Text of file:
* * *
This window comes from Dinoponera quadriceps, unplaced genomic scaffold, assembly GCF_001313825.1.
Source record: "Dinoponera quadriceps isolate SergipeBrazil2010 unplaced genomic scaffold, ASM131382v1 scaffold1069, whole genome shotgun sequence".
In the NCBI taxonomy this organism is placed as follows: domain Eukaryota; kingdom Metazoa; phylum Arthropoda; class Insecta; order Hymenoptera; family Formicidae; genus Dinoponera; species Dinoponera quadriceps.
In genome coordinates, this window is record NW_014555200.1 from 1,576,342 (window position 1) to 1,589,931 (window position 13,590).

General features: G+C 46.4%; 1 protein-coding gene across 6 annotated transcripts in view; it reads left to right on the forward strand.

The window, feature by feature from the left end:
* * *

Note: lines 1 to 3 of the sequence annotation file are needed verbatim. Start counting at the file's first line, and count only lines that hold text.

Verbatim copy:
This window comes from Dinoponera quadriceps, unplaced genomic scaffold, assembly GCF_001313825.1.
Source record: "Dinoponera quadriceps isolate SergipeBrazil2010 unplaced genomic scaffold, ASM131382v1 scaffold1069, whole genome shotgun sequence".
In the NCBI taxonomy this organism is placed as follows: domain Eukaryota; kingdom Metazoa; phylum Arthropoda; class Insecta; order Hymenoptera; family Formicidae; genus Dinoponera; species Dinoponera quadriceps.